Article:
Geoffrey Russell, 4th Baron Ampthill

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Geoffrey Denis Erskine Russell, 4th Baron Ampthill, CBE, PC (15 October 1921 – 23 April 2011)[1] was a British hereditary peer and businessman, whose paternity and succession to the peerage were famously disputed in the "Ampthill baby case".

His father, John Russell, 3rd Baron Ampthill had petitioned to disclaim paternity whilst divorcing Russell's mother, Christabel Hulme Hart, in 1923, claiming non-consummation. The petition was rejected on appeal and Russell's mother was granted a declaration that he was legitimate.[2]

Educated at Stowe School, Russell served in the Irish Guards during the Second World War, being commissioned as a Captain in 1941. He served with the Guards Armoured Division in France in 1944, where he was wounded, and in Norway in 1945.[1]

Russell was general manager of Fortnum & Mason from 1947 until resigning in 1951, then chairman of the New Providence Hotel until 1965. He made a career in theatrical management as owner/managing director of Linnet & Dunfee (which produced the original production of the musical hit Salad Days) from 1953 until 1981. He was afterwards a director of United Newspapers and Express Newspapers.[1] He was also Chairman of London's Helicopter Emergency Service.

Russell succeeded as Baron Ampthill in 1973, upon the death of his father. His succession was unsuccessfully contested by his half-brother the Hon. John Hugo Trenchard Russell, eldest son of the 3rd Baron's third marriage. Committee for Privileges ruled in favour of Geoffrey in 1976.[1]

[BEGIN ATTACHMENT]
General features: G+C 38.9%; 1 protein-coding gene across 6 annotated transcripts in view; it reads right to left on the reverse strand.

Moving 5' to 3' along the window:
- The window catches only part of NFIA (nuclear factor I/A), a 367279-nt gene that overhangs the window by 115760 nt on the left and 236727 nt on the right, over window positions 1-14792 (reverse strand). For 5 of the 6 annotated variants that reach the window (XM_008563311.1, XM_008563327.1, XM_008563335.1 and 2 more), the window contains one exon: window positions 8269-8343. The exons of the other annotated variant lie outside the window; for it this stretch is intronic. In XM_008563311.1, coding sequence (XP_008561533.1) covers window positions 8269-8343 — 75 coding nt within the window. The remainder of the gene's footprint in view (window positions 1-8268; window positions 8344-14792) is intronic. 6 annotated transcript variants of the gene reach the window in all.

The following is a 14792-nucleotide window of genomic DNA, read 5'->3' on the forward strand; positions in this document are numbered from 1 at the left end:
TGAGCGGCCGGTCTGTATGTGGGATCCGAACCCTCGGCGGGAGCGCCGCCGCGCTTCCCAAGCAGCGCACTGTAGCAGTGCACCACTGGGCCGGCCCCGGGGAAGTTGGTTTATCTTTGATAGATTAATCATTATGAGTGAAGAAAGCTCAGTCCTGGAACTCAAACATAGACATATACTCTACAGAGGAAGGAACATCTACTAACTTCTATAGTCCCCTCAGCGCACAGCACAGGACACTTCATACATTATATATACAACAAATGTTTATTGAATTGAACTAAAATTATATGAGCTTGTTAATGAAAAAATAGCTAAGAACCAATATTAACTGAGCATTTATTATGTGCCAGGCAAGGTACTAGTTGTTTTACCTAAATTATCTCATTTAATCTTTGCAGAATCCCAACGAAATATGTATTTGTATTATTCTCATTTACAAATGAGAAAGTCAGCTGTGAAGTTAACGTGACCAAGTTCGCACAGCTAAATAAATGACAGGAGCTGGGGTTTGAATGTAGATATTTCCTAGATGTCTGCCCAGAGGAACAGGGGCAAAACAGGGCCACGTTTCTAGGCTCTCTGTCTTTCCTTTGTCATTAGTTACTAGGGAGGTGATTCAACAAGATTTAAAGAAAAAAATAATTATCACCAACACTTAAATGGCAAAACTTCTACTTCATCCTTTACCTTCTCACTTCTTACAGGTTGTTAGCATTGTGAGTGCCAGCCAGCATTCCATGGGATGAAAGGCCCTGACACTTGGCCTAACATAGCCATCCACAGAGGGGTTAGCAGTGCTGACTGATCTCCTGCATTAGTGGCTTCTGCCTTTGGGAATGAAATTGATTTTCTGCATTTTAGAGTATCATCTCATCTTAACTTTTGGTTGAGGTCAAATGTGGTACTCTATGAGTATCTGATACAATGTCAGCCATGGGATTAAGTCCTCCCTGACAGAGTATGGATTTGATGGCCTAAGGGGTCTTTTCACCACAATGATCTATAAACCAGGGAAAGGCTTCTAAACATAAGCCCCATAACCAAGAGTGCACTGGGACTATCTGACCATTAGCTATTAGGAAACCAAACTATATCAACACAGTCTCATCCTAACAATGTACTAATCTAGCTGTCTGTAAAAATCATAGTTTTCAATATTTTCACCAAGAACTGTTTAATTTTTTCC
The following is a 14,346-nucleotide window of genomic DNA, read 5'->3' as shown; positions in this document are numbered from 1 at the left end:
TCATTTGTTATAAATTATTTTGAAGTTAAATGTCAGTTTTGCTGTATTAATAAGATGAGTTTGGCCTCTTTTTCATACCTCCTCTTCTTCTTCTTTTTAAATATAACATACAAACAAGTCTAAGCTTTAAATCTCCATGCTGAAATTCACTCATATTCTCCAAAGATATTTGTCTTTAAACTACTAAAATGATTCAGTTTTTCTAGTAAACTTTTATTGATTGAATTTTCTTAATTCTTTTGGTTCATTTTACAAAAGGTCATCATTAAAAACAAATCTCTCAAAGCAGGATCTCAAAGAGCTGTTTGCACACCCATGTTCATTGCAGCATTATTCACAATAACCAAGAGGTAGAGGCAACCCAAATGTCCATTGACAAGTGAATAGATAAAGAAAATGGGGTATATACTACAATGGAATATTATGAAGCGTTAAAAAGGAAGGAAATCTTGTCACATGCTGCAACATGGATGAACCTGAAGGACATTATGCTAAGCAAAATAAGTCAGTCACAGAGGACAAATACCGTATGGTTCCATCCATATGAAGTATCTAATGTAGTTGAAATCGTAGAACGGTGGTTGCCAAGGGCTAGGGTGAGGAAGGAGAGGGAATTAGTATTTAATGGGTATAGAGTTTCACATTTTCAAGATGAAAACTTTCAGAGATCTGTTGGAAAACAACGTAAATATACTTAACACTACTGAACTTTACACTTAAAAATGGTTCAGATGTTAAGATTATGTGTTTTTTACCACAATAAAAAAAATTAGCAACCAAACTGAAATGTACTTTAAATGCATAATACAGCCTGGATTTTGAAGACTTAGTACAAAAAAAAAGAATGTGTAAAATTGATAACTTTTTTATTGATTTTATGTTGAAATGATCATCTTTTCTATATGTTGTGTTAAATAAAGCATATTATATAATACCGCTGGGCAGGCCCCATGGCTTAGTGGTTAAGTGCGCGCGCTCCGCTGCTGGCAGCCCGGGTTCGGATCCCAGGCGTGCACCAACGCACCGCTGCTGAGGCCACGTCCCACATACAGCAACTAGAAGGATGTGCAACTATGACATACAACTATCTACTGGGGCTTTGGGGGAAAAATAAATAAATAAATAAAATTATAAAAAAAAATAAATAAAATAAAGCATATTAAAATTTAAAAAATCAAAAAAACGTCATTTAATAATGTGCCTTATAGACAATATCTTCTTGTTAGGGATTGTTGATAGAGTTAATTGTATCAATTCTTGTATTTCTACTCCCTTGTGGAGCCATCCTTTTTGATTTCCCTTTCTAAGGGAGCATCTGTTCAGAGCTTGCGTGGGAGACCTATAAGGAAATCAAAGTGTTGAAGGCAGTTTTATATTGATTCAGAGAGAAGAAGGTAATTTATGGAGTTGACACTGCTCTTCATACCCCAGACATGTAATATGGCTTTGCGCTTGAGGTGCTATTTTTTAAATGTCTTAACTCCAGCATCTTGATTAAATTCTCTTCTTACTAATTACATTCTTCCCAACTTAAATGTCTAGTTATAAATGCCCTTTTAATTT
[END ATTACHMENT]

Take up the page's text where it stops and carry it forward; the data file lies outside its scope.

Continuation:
In the House of Lords, Ampthill sat as a crossbencher. He was a deputy speaker from 1983 and Chairman of Committees from 1992 to 1994.[1] He was appointed a CBE in 1986—following in the footsteps of his father who was also appointed a CBE—and made a Privy Counsellor in 1995. Following the passage of the House of Lords Act 1999 which removed the majority of hereditary peers from the House, Ampthill was one of the ninety hereditaries elected to continue to sit. He was one of fifteen peers elected by the whole house to be available to serve as deputy speakers and office holders.[3]

In 1946, Ampthill married Susan Winn, a granddaughter of the 2nd Baron St Oswald and the 1st Baron Queensborough, whom he divorced in 1971; they had three sons and a daughter. He then married Elisabeth Mallon in 1972, divorcing her in 1987. He was succeeded in the title by his first-born son David Russell.[1]


  1. ^ a b c d e f "Lord Ampthill Obituary". The Daily Telegraph. London. 26 April 2011. Retrieved 27 April 2011.
  2. ^ "Was Mother A Virgin?"
  3. ^ "House of Lords Act: Hereditary Peers Elections - Election of 15 Peers by the Whole House". Retrieved 27 April 2011.
Parliament of the United Kingdom
Preceded by
The Lord Aberdare
Lord Chairman of Committees of the House of Lords
Succeeded by
The Lord Boston of Faversham
Peerage of the United Kingdom
Preceded by
John Russell
Baron Ampthill
Succeeded by
David Russell